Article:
Other Thoughts: Sedgley is a unique place with an amazing group of players that are friendly and extremely competitive.
always a money game if your a player for that type of thing. you cant beat the atmosphere here.....top notch!!
3 of 5 people found this review helpful.
3 Helpful / 0 Not
Review after 3 months of playing here.
Pros: I think one of the pros here is the amount of people that play on this course. There are always people by the basket of 18 often willing to play a few rounds with you (if you come solo). There are 3 different tees and one pin placement per hole. The course doesn't seem to favor RHBH or LHBH, there are clear distinct flight paths for all different throwers. The course was originally designed for big lids so the front 18 may seem short if played from the blue tees. The red tees may only be 10-15 feet further back from the blue tees but they can be extremely more difficult because of the new lines and angles. Without a doubt this course is worth it just because of the people that play here. There are tag rounds 3 times per week (Thursday 5 hours before sunset, Sat 12pm, Sun 11am, with 2$ doubles to follow). The course is very clean, and with the addition of holes 19-27 can really add a challenge to your round. The monthly tournaments are also fun, as you can't complain about 7$ entry for a chance to win some prizes and CTP's. The course is dog friendly and beginner friendly. There are usually people by the entrance of the course with a few boxes of discs for sale or to answer your questions. There are two practice baskets by the parking lot. Very dog friendly.
Cons: For the most part the front 18 are easy par 3's. You can pretty much always salvage a 3 out of any drive. One of my cons is that there isn't any public water fountains. The closest place to get drinks is about a half a block away at a ball golf driving range, or 1.5 blocks at a water ice stand. Some people may not like the amount of people or how close the tee pads are from the previous holes pin. The porta potties smell like .... crap, and they are right by the parking lot (they do have a ladies only porta potty though).
Other Thoughts: The front 18 can be played with mostly mid ranges and putters. There are rarely any chances to air out a big driver. This can be a good thing as it gives you a chance to get a lot of practice out of your short game. There seems to also be a lot of distractions while on the course since the fairways loop back and forth. Listen, if you haven't played Sedgley I would highly recommend it, especially if you are a new player. The course pros are extremely helpful and without a doubt have increased my skill exponentially over the past few months. I'll add more to the review when I think of it.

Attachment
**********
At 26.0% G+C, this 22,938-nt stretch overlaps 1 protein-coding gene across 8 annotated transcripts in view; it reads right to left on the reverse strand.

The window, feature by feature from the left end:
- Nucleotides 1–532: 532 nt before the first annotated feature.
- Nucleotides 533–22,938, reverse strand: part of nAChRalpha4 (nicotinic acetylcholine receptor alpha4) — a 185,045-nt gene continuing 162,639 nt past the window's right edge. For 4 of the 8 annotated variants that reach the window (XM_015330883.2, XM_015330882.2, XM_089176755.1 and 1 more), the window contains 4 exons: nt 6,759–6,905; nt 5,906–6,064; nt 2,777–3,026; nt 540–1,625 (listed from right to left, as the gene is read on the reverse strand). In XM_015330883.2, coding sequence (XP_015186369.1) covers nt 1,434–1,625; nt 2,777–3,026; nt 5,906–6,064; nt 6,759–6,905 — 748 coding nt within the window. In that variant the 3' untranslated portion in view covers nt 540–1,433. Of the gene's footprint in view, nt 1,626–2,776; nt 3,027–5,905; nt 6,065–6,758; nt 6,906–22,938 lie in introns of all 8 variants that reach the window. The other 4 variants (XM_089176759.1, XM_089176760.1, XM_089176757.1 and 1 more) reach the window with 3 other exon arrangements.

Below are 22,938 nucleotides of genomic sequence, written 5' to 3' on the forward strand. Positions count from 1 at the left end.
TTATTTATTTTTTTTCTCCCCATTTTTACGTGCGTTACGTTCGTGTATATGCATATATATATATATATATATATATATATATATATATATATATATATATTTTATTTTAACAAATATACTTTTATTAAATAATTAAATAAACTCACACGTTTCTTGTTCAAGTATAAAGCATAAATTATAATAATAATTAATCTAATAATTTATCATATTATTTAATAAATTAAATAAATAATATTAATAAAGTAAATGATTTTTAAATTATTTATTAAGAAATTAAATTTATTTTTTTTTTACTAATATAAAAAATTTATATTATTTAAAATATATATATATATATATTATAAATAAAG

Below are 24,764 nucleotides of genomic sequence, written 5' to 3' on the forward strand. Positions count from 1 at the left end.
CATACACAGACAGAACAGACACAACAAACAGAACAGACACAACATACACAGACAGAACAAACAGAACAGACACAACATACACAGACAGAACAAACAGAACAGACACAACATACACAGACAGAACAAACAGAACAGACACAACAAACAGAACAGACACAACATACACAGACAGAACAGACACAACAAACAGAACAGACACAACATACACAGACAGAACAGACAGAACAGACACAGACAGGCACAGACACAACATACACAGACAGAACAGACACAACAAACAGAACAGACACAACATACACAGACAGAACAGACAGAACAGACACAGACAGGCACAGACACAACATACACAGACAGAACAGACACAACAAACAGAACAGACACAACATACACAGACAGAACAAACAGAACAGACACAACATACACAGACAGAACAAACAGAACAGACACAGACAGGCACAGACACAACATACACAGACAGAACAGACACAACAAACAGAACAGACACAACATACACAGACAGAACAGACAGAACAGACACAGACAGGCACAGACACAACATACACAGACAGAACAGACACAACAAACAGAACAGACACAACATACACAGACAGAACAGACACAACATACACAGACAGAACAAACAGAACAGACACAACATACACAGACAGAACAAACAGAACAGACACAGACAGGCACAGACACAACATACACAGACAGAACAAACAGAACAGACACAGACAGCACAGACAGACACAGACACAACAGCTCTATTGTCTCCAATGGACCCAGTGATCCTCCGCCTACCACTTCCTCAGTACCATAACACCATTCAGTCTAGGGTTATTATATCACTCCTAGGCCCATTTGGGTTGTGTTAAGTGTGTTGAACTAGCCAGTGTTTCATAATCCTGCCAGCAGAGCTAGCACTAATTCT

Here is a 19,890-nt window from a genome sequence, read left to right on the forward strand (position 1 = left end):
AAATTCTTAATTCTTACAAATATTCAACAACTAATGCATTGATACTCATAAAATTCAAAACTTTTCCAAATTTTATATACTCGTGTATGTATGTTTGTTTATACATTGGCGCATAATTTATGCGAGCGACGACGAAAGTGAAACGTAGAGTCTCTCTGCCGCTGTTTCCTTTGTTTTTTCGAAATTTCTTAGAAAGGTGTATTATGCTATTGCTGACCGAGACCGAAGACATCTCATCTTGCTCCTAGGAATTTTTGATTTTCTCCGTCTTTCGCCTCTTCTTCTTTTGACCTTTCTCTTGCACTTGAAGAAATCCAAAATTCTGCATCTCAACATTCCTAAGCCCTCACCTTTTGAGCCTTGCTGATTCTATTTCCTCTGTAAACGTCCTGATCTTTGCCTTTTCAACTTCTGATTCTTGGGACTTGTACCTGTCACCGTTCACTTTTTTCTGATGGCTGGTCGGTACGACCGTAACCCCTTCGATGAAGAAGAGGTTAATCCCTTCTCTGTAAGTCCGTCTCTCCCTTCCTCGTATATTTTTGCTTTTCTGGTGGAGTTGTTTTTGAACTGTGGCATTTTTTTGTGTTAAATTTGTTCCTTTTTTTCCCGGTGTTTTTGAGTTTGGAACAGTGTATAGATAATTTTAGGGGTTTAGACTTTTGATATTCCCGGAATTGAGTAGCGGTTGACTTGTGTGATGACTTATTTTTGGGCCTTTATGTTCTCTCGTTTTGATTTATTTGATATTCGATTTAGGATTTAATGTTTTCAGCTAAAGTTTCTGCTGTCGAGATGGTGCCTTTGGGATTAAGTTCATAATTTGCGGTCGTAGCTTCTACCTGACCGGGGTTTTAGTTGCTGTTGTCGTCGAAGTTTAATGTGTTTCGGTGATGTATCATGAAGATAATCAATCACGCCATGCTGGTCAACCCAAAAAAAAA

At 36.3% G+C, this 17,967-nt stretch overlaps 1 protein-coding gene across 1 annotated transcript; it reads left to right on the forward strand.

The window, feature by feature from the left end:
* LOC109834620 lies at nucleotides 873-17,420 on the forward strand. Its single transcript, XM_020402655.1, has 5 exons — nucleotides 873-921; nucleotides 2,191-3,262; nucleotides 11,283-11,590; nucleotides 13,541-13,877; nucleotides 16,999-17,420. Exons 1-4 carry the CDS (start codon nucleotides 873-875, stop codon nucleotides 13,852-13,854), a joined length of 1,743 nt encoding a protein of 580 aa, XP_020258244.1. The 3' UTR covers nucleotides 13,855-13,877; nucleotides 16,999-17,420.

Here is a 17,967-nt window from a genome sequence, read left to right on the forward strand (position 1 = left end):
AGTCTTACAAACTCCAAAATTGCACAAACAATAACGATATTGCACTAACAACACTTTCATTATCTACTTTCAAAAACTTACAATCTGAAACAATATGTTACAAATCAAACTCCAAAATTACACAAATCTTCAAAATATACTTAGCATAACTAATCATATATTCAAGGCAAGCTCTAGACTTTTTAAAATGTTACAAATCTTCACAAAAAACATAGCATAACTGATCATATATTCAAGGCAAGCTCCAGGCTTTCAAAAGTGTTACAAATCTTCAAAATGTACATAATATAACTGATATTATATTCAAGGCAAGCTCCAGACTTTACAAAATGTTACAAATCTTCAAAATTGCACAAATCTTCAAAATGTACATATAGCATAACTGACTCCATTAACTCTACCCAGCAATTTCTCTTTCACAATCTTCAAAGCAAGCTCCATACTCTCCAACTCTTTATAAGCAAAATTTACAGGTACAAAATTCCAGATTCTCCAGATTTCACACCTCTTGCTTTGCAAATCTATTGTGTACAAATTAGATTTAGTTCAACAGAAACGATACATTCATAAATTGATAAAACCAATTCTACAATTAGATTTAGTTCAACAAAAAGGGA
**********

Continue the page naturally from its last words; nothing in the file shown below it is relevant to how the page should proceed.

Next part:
3 of 3 people found this review helpful.
3 Helpful / 1 Not
The Second Oldest Course
Pros: I finally got to play this course all the way through for the first time. Every time I was in the Philly area, it was to cold to play. There are 27 holes of pure Disc Golf pleasure. There is a nice kiosk and a lost and found disc drop box near hole #1. There is also three practice baskets to warm up with before your round. The are three different tee positions to choose from blue, yellow, and red. The front eighteen is mostly wooded and short with very tight fairways and the outback is more open with some nice longer holes and a few dogleg left and right shots. The are a few chances of some Ace shots on a few holes on the front eighteen. The locals seem to be very friendly here and will help direct you around the course, even though there are maps available at the kiosk. There are rubber fly tee pads on most holes which has decent grip and the baskets are in good shape. They have weekly events throughout the year here if you want to get in on the tag leagues.
Cons: I heard it can get really packed throughout the week so it is best to play early if you can because it can get really crowded. The navigation of the course can be a little tricky, so watch your signs as they will direct you to the next tee. The outback does not have any tee signs so watch for the hole numbers that are placed on some trees. Some holes don't have flypads and are just regular dirt tees. There should be some more trash cans throughout the course. I only seen a few at the beginning of the course.
Other Thoughts: Some of the holes on the front eighteen are really short because the course was designed for the regular frisbees. this is supposed to be one of the first disc golf courses ever installed on the Eastcoast and has a unique feeling when playing here, If you are in the Philly area, you should try to make some time to stop by and check it out. You should not be dissapointed.
3 of 4 people found this review helpful.
1 Helpful / 5 Not
an awsome technical old course
Pros: an awsome course with lots of diffrent shots and diffrent tee pads for diffrent skill levels they even have a lost and found for discs there they are very trustworthy people there the first 18 is an easy walk then 19-27 is sort of a work out most of the holes are short with yellow and blue tee pads u can get them with your putter and midranges but u will have to be very accurate the red tees are even more tight and even further it is very challenging course